Addressing Children’s Behavioral Health Early Is Crucial
A Message from CEO Julie Swindler, LCSW
Families First, through its 28 years of service to our families, has prided itself in responding to the changing needs of our community. So, when over the past decade we noted the fact that mental health and behavioral health issues are clouding the lives of many children and their families, we knew we had to get involved. And we had to do so in the early years before a child’s behavioral or emerging mental health issues could become a life-long challenge affecting their school performance, family life, and relationships.
In all our programs and services, prevention and early intervention are our goals – both to minimize effects on the child and family and to save us all the future costs of poor outcomes, such as involvement with the criminal justice system, dependency system, school failure, and ongoing health and mental health issues.
While we agree that there needs to be an emphasis on mental health services in general, we continue to emphasize that the earlier the better. While the tragic headlines of school shootings prompt calls for more scrutiny of teens showing signs of aberrant behavior and recognizing those signs, many of those signs first appear even in early childhood. That’s why we need to reach them in these early years.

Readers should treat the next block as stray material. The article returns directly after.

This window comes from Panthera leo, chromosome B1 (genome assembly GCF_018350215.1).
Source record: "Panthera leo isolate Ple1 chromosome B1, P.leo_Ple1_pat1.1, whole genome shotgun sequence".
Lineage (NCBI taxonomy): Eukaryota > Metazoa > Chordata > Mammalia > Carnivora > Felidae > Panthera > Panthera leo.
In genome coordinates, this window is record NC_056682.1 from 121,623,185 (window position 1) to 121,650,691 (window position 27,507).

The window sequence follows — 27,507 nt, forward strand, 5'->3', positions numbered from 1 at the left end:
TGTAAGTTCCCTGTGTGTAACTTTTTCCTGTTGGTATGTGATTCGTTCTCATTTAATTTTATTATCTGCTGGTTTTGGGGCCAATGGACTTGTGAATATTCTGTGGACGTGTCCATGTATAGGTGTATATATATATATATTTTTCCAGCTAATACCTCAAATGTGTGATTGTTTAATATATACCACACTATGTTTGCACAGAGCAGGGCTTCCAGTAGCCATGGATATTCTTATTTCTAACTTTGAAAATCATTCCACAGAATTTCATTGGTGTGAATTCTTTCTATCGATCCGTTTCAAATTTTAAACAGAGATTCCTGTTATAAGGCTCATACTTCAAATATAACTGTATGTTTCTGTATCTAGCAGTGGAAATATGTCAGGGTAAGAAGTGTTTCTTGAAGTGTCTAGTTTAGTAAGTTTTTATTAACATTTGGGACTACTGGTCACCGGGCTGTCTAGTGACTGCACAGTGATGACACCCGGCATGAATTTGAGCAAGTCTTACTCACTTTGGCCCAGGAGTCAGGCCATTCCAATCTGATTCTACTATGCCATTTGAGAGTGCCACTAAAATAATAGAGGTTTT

So, four years ago, Families First added Behavioral Health to our services, employing highly skilled clinicians and working with other organizations in the community to identify children and their families most in need of these services. We work as part of a five-agency collaborative, as well as with Communities In Schools and Achievement Centers for Children and Families to change the life trajectory of children, beginning with the preschool years. We also address concerns of families in our other programs and services regarding behavioral issues.
We rely on families, on teachers, on other professionals, and our communities to identify children and their families needing services. And, while it is difficult to measure prevention and we can’t know whether we have prevented a child with behavioral issues from becoming a violent adult, our results are very evident. Our results so far show school performance improves, family dynamics improve, and the child’s behavior gets high marks from teachers and families. All of this has an impact on the child’s life trajectory – greatly increasing chances that it will lead to healthy and successful adulthood.
When a parent, teachers and others wonder whether a child’s behavior is just a normal stage of development or something more serious, it is better to err on the side of caution and seek out an evaluation. Prevention remains the greatest alternative to future life failure, tragedy and costly lifelong services.